Philip F. Colucci, Plaintiff-appellant, v. New York Central Railroad Company, Defendant-appellee, 279 F.2d 891 (6th Cir. 1960)

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US Court of Appeals for the Sixth Circuit - 279 F.2d 891 (6th Cir. 1960) June 30, 1960

Jack G. Day, Cleveland, Ohio, for appellant.

John F. Dolan, Cleveland, Ohio (Joseph T. Ryan, Cleveland, Ohio, on the brief), for appellee.

Before McALLISTER, Chief Judge, THORNTON and KENT, District Judges.

THORNTON, District Judge.

This is an appeal from the verdict of a jury in an F.E.L.A. case. The plaintiff-appellant took nothing below and assigned error in the charge of the trial court in several respects, and error in the submission of certain interrogatories.

It seems to us that the underlying dissatisfaction of plaintiff with the outcome of the litigation may be analyzed from 2 aspects. These two parts relate to the defense relied upon by defendant. Defendant relied strongly on the defense of its own freedom from negligence. As we understand F.E.L.A. cases it is a prerequisite to recovery by a plaintiff that the jury find the existence of some negligence on a defendant's part-- negligence that proximately contributed to the occurrence which caused the injury complained of.

Defendant also relied on a second defense which, if proven to the satisfaction of the jury, would be a bar to the maintenance of this action against it by plaintiff. This was based on alleged misrepresentation made by plaintiff to defendant at the time of employment. Defendant contended that had plaintiff represented the the true facts defendant would not have employed plaintiff, that the true facts concerned pre-existing injuries, and that these directly contributed to cause the injuries complained of herein. The interrogatories submitted to the jury in relation to this second defense were answered in part but were not answered with respect to one necessary element. Therefore, the second defense, that of fraud in bar of the action, must be considered as eliminated from the case. We do not conceive that this is of any import other than favorable to plaintiff-appellant. The jury did not base its decision for defendant on this theory. This is obvious from the answers to interrogatories numbered 5 through 8. They did not need to resolve the question posed by interrogatory No. 8 in view of their answers to the interrogatories directed to the first defense raised by defendant.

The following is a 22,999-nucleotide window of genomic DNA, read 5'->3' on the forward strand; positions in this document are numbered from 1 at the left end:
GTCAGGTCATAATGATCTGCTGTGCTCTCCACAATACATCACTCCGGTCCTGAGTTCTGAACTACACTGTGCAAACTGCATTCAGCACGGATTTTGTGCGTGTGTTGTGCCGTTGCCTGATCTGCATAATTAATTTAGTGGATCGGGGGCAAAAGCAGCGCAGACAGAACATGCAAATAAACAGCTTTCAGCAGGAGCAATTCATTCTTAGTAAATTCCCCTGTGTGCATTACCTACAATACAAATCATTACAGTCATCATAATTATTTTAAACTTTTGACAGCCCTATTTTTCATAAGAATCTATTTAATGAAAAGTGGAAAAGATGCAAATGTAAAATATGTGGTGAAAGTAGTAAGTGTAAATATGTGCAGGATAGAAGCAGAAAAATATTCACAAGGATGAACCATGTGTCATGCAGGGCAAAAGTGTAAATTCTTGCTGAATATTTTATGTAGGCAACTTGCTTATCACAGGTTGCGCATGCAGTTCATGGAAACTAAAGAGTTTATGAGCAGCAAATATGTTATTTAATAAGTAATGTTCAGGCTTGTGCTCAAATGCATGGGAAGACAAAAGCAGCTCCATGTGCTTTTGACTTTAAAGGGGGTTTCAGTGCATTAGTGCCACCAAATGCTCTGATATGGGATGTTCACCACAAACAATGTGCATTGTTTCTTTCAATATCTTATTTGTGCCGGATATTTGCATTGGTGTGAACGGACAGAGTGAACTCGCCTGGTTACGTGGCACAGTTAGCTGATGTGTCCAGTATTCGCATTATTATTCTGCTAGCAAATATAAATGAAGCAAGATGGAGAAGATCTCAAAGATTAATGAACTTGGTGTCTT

The first defense raised by defendant was its freedom from negligence. The answers to the interrogatories submitted to the jury in relation to this are clear and unequivocal. They demonstrate that the jury found the defendant to be free of negligence that contributed to plaintiff's injuries. We are unable to find any error in the submission of the interrogatories and are equally unable to find that there is any inconsistency between the answers thereto and the verdict.

As to the charge given by District Judge McNamee, we are impressed with its fairness, simplicity and clarity. We find no error in the charge as given. We are also of the opinion that the charge provides an excellant framework for the interrogatories as they werf submitted. The judgment of the District Court is affirmed.


1 United States of America v. 9.85 Acres of Land, More or Less, in City of Hampton, Virginia, and Tidewater Development and Sales Corporation, et al., 183 F. Supp. 402.